A Parent’s #1 Concern in a Disaster

Written by The Ready Store

So a major earthquake has just occurred or a tornado just blew through your town (or living room).  As a parent what’s your biggest concern?

As a parent myself I can tell you honestly that my biggest concern in a disaster is not actually for my own well-being.  I have six major concerns and they come in the form of a new baby up to a pre-teen.

I recognize that as a parent of six young kids that it’s my responsibility to insure their safety and well-being.  For parents it’s important to realize that a disaster can cause extreme fear and panic and traumatize your children.  Including your children in your emergency prep plans can literally make all the difference.

Getting an emergency kit is just the beginning. Just as important to physical preparation is the need to get your children mentally and emotionally prepared.  The first step to accomplishing this is to include them in your emergency plan. The more prepared they are personally the easier it’ll be for them to handle the real thing. FEMA has an incredible resource for getting kids ready for an emergency. In fact, they’ve devoted a section of their site for helping children get ready.  It’s interactive, including different activities that help children take a hands approach to helping the family get ready. Their 4 step children’s section includes:

Step 1:  Creating a Kit

Step 2:  Making a Plan

Step 3:  Knowing the Facts

Step 4:  Graduating from Readiness U

You can check it out here:http://www.ready.gov/kids

I personally followed there advice and recently updated my 72 hour kits.  I checked the dates on my food and water and made sure that I had sufficient supplies for everyone.  I didn’t do this alone though; I turned it into a family activity.  As I pulled each item out of the bag I was able to talk to my kids about what the different items were and the types of emergency situations that might require the use of the different items.

They were all excited about the six 7-in-1 Survival Whistles with an LED Light (one for each of them); an extremely inexpensive item that among other things gives each one of my kids a flashlight and a whistle.  The hardest part was getting them to put everything back into the backpacks when we were done.

While a major disaster may not be a particularly fun experience, getting you and your children ready can be.  Get started by checking out a pre-made 72 Hour Kits!

Updated April 1, 2010


  1. Teresa Dance wrote:

    There are many sources for sound information on these things without doing the most egregious thing possible in these days which is the exact reverse of being “ready” — looking to the government for your answers, advice, salvation. The money spent to put together and maintain this website (let alone the monstrous agency behind it) information for this part of the “.gov” confiscated, confiscates and will continue to confiscate more money than your company probably will net in this or several years.

    April 12th, 2010 at 7:46 am
  2. HolyKow wrote:


    Please ensure that you include some aluminum foil to make a hat to keep the government from reading your thoughts…

    Completely inappropriate place to spout your anti-government stance. More good info is better than less in these cases.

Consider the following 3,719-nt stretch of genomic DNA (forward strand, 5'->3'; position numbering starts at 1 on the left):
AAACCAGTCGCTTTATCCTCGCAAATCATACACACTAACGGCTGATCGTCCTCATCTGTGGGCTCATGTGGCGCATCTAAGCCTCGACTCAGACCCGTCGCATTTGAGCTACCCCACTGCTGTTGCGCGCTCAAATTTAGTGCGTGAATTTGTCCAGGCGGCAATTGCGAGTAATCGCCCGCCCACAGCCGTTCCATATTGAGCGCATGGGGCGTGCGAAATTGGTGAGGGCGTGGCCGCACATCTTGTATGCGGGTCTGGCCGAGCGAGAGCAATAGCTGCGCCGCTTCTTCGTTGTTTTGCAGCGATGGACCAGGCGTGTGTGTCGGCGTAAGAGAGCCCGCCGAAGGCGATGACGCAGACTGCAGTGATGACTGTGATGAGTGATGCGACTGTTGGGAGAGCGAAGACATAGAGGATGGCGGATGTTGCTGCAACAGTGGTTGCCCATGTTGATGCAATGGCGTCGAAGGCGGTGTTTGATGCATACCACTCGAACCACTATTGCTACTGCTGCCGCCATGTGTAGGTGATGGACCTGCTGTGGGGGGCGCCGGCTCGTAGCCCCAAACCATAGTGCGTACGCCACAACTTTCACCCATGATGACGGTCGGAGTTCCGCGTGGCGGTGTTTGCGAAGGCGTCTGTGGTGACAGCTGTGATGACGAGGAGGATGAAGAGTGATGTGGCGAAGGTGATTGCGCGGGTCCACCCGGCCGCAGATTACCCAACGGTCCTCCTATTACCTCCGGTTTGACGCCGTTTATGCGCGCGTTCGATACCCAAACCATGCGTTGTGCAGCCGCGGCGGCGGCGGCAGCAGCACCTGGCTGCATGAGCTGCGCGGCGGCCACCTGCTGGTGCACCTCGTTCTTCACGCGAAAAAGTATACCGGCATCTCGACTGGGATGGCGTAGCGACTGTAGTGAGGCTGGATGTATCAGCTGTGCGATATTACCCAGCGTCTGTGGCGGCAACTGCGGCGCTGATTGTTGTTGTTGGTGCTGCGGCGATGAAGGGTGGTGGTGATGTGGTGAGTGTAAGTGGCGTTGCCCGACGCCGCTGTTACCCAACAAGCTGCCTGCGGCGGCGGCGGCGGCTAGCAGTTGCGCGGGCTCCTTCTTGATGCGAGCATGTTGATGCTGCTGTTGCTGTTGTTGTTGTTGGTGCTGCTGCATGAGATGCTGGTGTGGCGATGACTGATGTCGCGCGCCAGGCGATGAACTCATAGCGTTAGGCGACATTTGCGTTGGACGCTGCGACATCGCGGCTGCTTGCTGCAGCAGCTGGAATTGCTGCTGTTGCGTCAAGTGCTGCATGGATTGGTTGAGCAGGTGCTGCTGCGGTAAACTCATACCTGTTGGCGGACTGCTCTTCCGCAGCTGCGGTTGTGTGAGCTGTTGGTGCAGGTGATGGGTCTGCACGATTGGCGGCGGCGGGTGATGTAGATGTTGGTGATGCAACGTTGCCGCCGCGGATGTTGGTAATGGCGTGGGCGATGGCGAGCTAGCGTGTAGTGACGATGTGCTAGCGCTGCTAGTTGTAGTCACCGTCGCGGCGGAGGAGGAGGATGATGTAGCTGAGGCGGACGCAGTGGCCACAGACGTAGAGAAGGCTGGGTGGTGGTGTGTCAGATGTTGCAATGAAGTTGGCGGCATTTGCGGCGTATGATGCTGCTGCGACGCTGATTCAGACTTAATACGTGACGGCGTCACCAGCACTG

You are pathetic.


    April 12th, 2010 at 11:09 am
  3. TerryBoo wrote:

    We recently completed two 72 hour kits – one for each car. Our kits also contain jumper cables, tow straps, fix-a-flat, etc. to help out with any car-related emergencies.

    My 12 year-old son was very interested in putting the kits together, and he is very excited to show them off to friends and family. He likes to brag that we can live out of our car comfortably for 3 whole days.

    As with all important things in life, teach your children what you are doing and WHY, and then allow them to help as much as they can.


    April 12th, 2010 at 11:36 am
  4. MJD Sr wrote:

    Regardless of politics I believe that DHS has some good advice. I, however use Federal government recommendations as an absolute rock bottom baseline. Frankly a 72 hour kit is inadequate @ best. My recommendation is explore different websites, books etc on surviving different disasters. As a firefighter for almost 25 yrs I know what kinds of resources are needed for different types of disasters. We can not rely on any government entity to save our a** . Every American and/or American family is responsible for their own safety under extraordinary situations. Not prepared? There’s NO excuse!

    April 12th, 2010 at 11:41 am
  5. hiker89 wrote:

    this IS the time to get ready for whatever is coming, my kids always help in planning and we have kits for each of us, this web site has helped a lot with that. Gov or not, in the moment and the moments following an earth quake or what have you, its YOU that will hear your kids cry and see their fear. Its up to you to be ready and let them know, that yes, somethings you cant control, but you can be ready if those things happen.

    April 12th, 2010 at 3:23 pm
  6. tmcamp626 wrote:

    I am working on getting prepared and have a very good start, but I know I am not close to being as ready as we need to be. My concern is the fact that I’m divorced, and my kids may not be with me…the prepared parent…when something happens. If the other would get prepared instead of thinking I’m a conspiracy theorist, I wouldn’t be so worried.

    Fortunately, he lives very close to me, so when the time comes, I’ll make sure I help the kids if they are with him at the time.

    I am, after reading this article, going to prepare some things for my vehicle, as well. It’s always a good idea to have a kit in your vehicle, disaster or not. At some point, you could be stranded. Good advice from the writer and others’ comments, I think! Thanks everyone!!

    April 25th, 2010 at 7:44 am

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